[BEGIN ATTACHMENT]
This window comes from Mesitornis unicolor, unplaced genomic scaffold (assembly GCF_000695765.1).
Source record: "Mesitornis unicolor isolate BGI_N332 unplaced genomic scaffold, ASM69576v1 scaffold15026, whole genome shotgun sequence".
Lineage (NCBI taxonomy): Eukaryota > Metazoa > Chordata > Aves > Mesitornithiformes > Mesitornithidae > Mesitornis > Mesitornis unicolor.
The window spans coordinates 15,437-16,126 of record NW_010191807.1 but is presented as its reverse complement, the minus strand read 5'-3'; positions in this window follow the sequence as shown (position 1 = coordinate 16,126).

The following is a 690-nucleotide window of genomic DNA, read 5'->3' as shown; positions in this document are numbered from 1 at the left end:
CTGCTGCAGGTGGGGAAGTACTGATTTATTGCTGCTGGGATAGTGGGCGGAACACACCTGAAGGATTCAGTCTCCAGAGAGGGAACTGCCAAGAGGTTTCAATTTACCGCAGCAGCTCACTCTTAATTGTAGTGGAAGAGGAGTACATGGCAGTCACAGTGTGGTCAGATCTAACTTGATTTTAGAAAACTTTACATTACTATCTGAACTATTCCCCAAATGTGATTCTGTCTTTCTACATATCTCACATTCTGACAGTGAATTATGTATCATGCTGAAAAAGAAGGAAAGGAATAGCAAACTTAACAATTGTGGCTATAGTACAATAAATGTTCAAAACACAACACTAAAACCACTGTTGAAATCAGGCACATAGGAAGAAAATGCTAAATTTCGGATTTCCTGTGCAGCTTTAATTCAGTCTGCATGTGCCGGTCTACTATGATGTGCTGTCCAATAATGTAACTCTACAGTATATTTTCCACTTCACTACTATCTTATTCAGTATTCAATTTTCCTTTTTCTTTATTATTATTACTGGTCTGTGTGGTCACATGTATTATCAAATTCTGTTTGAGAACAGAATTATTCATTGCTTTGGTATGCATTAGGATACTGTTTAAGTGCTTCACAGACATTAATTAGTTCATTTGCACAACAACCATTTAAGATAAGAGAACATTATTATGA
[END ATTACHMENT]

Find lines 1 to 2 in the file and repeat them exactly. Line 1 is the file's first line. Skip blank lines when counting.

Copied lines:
This window comes from Mesitornis unicolor, unplaced genomic scaffold (assembly GCF_000695765.1).
Source record: "Mesitornis unicolor isolate BGI_N332 unplaced genomic scaffold, ASM69576v1 scaffold15026, whole genome shotgun sequence".